According to Olade (2004), nursing practice using observed phenomena and evidences is an example of education which refers to formalized experiences designed to enlarge the knowledge or skills of nursing educators or practitioners. Through experiences and evidences, the ability to learn actual clinical practice and the orientation in health care protocols and policies in handling patients' needs will be achieved. This method is also termed as Evidence-based practice. Evidence-based practice involves a combination of many disciplines, including aspects of multidisciplinary sciences to promote the restoration and maintenance of health in our clients (Davies, 2005). Much literature has been published on this topic in recent years, an evolving subject and concept for specific practices that promote more effective, safer and more efficient ways of caring (Drenkard & Cohen, 2004). Maintaining and improving high satisfaction and job retention among nurses is an important area to discover (Ebell, 2008). To achieve this, we need a workforce to continually strive for excellence, be responsible and flexible enough, have the confidence to face the challenges, and inspire everyone with a shared vision. These are strengths needed by nursing staff to motivate others health care provider to fulfill their potential and achieve goals (Littlefield, 2005). Researches, studies and articles were utilized and analyzed in gathering the necessary information needed. Clinical education, skills and practices are the key concepts used in this paper.
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Possession of knowledge and competency in performing skills and interventions which can be acquired in hands on training is essential in practicing the profession especially in the medical-surgical unit where I supervise. As a nursing professional, tangible skills and knowledge in a hospital setting is very important in managing clients and supervising clients (Burns & Foley, 2005). Evidences were identified through thorough assessment and research. The challenges discussed below were identified through gathering of recent information in my Medical-Surgical unit and data that focuses on this subject.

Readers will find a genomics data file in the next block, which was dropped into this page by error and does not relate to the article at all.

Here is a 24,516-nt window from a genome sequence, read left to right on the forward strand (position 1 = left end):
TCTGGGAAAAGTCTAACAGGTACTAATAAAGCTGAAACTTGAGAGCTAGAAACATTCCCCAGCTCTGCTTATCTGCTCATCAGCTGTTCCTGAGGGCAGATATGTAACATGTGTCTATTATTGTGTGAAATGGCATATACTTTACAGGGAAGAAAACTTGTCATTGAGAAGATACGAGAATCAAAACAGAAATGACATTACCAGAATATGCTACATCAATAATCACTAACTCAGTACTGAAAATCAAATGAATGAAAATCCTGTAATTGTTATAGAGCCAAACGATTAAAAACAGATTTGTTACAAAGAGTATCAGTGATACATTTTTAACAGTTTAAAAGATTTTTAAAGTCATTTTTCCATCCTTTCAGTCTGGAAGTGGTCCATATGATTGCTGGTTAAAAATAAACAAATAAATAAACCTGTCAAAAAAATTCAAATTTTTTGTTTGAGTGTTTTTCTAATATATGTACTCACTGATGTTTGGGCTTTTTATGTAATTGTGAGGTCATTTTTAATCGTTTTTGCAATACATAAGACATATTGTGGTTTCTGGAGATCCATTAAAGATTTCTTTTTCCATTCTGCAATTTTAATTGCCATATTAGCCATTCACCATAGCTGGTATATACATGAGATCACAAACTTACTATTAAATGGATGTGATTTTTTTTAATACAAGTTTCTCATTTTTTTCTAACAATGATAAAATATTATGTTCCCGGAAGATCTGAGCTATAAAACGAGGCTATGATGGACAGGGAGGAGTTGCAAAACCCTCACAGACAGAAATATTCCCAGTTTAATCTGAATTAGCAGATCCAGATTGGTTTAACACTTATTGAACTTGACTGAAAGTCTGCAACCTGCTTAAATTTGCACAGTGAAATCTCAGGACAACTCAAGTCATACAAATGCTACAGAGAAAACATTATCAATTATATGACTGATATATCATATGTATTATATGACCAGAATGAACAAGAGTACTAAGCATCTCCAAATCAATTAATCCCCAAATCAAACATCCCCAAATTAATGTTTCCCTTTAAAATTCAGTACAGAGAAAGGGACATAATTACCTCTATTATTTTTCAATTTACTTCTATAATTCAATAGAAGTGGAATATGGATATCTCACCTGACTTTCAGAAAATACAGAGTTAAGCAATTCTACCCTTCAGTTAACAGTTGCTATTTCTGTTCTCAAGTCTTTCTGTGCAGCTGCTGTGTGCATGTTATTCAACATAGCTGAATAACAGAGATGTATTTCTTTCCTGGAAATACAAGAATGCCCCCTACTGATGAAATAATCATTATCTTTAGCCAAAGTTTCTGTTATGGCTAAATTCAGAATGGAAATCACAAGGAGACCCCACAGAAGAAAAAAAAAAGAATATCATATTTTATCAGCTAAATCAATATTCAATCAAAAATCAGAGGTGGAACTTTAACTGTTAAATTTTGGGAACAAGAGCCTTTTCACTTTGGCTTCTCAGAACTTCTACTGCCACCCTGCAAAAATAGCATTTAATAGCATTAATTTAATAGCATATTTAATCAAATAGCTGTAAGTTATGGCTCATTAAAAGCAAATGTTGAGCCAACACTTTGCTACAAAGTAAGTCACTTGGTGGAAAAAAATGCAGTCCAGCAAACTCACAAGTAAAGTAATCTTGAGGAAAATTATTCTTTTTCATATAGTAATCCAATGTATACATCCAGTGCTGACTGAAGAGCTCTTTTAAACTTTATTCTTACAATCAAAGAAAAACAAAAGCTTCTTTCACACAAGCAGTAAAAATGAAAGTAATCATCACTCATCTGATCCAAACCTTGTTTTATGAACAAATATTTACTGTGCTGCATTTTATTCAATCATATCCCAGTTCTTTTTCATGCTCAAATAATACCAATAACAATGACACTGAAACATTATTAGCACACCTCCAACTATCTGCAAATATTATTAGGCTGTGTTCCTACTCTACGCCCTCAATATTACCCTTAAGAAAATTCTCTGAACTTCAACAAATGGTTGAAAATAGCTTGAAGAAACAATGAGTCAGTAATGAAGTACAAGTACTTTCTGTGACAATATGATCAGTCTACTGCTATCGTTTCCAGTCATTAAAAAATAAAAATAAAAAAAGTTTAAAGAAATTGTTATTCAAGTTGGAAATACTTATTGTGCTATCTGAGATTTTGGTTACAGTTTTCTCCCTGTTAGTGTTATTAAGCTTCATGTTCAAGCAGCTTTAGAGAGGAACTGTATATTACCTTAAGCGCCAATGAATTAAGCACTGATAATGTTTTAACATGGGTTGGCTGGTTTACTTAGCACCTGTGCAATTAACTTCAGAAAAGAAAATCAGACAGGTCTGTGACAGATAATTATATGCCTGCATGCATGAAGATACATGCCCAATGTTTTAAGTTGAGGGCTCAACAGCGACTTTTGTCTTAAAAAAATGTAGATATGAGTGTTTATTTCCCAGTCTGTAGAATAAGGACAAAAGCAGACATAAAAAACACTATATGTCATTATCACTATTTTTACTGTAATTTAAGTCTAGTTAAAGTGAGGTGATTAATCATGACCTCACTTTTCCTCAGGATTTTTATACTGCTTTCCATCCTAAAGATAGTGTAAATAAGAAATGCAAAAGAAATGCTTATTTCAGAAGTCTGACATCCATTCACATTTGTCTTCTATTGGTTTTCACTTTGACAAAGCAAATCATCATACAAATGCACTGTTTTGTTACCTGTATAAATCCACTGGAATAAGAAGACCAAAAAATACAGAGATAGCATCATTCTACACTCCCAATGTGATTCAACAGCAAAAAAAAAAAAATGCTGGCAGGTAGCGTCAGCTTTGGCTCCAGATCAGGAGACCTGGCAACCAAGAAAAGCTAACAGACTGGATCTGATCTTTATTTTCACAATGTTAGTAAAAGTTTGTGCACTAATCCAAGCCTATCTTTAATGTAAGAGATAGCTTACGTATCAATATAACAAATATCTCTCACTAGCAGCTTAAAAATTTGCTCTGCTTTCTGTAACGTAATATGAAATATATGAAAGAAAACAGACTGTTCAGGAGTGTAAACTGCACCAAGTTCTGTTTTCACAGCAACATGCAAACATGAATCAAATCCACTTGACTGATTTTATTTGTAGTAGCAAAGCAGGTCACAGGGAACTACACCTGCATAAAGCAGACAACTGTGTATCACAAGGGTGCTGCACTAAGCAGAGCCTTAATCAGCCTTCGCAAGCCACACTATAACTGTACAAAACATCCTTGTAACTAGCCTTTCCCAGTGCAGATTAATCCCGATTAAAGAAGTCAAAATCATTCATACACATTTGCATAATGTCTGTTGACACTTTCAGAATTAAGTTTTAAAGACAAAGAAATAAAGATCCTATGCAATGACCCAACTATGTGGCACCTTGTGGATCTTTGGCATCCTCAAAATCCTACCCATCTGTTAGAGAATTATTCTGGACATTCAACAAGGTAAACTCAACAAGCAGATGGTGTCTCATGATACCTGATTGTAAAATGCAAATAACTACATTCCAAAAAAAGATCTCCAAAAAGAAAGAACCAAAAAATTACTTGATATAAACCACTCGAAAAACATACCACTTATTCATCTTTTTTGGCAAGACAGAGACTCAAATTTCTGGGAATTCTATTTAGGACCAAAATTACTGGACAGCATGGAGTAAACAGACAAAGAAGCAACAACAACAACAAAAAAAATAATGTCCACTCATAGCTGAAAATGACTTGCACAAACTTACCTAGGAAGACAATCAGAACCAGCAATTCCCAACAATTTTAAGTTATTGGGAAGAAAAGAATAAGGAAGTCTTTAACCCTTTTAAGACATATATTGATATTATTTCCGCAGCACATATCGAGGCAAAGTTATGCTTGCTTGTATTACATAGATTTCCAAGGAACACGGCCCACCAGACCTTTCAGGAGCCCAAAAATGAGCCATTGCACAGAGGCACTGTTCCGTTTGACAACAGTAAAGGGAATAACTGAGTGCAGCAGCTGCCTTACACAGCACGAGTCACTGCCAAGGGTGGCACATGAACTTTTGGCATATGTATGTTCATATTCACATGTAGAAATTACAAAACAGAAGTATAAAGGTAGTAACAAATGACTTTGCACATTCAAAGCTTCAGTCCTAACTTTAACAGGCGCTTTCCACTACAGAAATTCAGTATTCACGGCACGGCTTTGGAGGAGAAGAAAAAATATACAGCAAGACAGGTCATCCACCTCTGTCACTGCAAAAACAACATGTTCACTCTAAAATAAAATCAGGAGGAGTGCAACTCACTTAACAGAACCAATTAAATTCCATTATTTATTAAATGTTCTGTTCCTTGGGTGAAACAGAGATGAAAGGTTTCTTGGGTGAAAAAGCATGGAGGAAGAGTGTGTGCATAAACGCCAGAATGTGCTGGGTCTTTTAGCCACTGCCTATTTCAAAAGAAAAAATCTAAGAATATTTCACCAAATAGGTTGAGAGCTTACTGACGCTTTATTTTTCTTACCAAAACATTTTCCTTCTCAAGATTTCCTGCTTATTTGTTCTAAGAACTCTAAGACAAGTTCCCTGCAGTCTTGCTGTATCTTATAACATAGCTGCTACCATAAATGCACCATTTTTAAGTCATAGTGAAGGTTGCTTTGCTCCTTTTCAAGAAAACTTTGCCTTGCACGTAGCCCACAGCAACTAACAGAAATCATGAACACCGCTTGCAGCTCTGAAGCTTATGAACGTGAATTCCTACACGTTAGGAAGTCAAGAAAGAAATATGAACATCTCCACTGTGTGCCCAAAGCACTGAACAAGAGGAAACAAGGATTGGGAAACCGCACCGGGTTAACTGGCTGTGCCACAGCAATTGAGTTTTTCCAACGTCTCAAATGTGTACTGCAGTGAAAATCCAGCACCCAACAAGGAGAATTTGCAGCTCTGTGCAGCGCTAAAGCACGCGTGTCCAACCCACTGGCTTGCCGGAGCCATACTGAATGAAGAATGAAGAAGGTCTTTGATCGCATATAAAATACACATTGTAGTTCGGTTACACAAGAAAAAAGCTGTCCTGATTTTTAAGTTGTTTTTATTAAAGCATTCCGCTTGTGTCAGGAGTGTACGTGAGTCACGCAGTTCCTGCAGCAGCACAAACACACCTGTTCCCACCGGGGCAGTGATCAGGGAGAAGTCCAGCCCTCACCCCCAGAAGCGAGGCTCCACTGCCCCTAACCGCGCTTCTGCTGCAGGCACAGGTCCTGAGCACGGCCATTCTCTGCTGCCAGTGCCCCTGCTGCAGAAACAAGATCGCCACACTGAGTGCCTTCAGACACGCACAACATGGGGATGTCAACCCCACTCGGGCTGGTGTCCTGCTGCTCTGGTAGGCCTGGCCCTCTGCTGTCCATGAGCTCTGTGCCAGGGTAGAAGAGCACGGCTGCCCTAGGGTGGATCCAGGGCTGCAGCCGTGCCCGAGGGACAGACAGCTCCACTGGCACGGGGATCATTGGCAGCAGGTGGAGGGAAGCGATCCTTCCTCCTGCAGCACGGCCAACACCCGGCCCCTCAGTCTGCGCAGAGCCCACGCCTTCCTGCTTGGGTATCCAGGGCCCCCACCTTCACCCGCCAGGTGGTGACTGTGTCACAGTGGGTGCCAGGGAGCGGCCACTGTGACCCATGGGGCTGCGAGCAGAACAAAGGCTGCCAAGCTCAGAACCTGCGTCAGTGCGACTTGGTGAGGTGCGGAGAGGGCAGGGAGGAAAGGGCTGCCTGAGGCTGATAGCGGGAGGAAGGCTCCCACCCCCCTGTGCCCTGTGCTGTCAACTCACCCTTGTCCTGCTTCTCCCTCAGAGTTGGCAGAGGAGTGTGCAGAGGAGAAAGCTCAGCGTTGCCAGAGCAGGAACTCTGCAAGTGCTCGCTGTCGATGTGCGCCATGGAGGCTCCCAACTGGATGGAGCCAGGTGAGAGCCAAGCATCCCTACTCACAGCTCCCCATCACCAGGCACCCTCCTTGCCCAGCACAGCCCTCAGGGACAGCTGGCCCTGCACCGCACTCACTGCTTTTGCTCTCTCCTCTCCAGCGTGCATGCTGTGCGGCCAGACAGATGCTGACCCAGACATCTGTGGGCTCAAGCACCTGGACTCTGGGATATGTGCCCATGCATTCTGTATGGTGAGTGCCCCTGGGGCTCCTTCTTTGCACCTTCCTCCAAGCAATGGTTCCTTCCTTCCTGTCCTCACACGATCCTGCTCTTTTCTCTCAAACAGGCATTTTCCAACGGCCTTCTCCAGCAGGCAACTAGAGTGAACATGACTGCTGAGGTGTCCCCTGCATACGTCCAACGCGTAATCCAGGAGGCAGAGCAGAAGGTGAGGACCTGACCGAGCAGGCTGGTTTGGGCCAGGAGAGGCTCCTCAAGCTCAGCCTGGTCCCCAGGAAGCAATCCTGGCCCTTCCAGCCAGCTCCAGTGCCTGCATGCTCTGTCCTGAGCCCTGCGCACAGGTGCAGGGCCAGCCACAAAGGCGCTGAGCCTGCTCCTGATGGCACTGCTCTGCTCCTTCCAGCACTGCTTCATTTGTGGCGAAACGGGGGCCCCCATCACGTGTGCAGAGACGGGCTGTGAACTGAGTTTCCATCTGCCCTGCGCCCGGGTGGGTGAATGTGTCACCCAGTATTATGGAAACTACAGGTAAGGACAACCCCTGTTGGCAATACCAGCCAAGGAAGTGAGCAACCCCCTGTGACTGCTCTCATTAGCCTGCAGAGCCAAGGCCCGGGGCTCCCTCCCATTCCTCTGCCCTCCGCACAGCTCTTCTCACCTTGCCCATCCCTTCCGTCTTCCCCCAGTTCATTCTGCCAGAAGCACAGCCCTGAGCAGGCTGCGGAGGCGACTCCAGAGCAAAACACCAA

Communicating effectively at all levels is a common barrier in the implementation of change among health care in various settings (Kleinman, 2004). As a member of the hospital workforce, a nurse must have the capability to communicate effectively in a non-judgmental way and stimulate other colleagues to think critically. They must also arouse enthusiasm and develop quick thinking and imagination. Moreover, they must also demonstrate resourcefulness and professionalism with infinite patience, understanding, confidence and perseverance are also challenges (Bryar et al, 200).